While Chardonnay is aged in oak barrels, it usually undergoes a process called malolactic fermentation. This fermentation changes the texture of the wine from bright and tangy (imagine the texture of apple juice) to creamy (the texture of milk).
This is because malolactic fermentation changes malic acid, found in fruit, to lactic acid, found in dairy. This process contributes to the famous "buttery" Chardonnay.
A Bit of History: During the 1980’s and 1990’s, winemakers in California responded to oaked Chardonnay’s popularity by producing heavily oaked versions of the wine.These were so rich that they were called “butter bombs,” and they actually diminished the popularity of Chardonnay in general for a period of time. This “overoaking” is now much less common.
How can you tell if a Chardonnay is oak aged?
Look at the back of the wine label. If you see tasting notes like butter, cream, or toast (i.e. not fruit flavors), then the Chardonnay has probably been oak aged.
You can also look at the winemaking notes, like those on TheWineBuyingGuide.com. Notes like, "Aged 8 months in French oak," will tell you that the wine has been oak aged.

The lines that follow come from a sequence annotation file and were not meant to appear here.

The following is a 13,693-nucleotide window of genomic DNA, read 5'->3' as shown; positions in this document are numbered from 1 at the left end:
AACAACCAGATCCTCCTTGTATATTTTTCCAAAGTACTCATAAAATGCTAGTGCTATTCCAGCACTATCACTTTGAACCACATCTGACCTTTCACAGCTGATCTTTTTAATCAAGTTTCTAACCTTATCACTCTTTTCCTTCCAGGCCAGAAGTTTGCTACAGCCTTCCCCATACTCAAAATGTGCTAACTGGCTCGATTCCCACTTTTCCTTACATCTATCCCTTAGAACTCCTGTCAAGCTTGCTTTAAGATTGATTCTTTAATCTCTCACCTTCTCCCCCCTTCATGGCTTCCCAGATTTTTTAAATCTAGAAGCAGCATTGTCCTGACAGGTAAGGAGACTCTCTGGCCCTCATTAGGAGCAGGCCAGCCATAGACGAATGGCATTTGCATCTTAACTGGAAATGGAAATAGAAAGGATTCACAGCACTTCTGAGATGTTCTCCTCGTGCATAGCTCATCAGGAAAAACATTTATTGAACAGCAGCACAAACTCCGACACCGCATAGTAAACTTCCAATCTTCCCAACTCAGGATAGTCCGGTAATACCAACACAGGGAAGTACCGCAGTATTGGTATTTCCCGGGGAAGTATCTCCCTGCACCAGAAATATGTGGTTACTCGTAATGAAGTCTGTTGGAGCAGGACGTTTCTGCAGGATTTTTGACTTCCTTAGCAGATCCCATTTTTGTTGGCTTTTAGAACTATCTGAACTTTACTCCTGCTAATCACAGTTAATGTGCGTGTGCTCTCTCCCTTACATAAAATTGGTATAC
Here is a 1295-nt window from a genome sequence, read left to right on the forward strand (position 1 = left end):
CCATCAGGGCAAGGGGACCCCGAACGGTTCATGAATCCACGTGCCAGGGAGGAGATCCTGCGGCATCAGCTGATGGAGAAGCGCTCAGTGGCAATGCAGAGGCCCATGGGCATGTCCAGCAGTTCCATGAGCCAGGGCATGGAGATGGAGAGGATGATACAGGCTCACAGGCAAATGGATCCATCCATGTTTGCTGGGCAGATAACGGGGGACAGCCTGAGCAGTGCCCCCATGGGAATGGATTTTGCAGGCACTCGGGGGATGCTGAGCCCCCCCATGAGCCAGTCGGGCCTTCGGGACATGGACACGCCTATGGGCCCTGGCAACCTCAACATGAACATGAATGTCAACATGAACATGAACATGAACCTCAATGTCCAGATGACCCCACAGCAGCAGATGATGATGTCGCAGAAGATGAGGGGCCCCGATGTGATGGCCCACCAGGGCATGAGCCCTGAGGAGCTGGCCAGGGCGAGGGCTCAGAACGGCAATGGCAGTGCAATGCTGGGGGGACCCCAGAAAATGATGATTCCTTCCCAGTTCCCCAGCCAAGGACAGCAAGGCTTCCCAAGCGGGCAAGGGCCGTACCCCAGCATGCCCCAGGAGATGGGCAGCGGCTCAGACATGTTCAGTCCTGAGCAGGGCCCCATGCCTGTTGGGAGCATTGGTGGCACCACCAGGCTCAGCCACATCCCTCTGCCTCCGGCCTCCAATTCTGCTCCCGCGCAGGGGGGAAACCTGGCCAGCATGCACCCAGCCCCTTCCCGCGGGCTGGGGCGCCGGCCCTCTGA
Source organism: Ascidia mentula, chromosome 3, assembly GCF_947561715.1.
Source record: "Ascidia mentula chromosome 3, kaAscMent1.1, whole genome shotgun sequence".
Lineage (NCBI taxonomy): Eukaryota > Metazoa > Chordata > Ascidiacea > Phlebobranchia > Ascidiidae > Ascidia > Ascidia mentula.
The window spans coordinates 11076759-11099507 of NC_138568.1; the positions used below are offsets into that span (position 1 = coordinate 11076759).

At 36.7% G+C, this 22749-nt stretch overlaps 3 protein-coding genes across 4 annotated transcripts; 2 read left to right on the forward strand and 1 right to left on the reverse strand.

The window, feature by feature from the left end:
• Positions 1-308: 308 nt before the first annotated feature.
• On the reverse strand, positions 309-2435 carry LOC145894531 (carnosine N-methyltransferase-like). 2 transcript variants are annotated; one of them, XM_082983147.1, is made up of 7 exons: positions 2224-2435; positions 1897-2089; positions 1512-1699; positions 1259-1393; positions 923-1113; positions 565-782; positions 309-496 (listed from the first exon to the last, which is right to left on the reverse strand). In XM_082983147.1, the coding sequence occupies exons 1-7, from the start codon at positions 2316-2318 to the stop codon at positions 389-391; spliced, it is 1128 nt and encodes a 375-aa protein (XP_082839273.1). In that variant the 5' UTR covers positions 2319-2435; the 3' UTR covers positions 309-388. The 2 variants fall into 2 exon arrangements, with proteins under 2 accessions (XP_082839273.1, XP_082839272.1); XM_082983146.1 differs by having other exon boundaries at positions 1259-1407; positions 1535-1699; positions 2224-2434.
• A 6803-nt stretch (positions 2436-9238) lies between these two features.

Chardonnay's characteristics can vary based on where the grapes were grown.
One of the reasons why Chardonnay is popular across the world is the grape’s ability to grow easily in a variety of places. The grape tends to reflect the terroir of wherever it is grown, leading to a variety of flavors in the wine. If you're wondering "What is Chardonnay like?" part of the answer includes where it was grown.
Grapes grown in a cooler climate produce crisp fruit flavors such as apple and pear, with occasional fall earthy notes. Chardonnay wines from France, such as the Jacques Prieur Puligny-Montrachet Les Combettes, have these flavors. The same goes for Chardonnay from Oregon and Washington.
Grapes grown in a warmer climate produce more tropical fruit flavors, like pineapple and mango. This Josh Cellars Chardonnay, from California, has warm climate flavors.
Chardonnay vs. Sauvignon Blanc
These two common white wines are often talked about together. Both are dry white wines that can have incredible aromas and flavors. They also each have a history of production in France.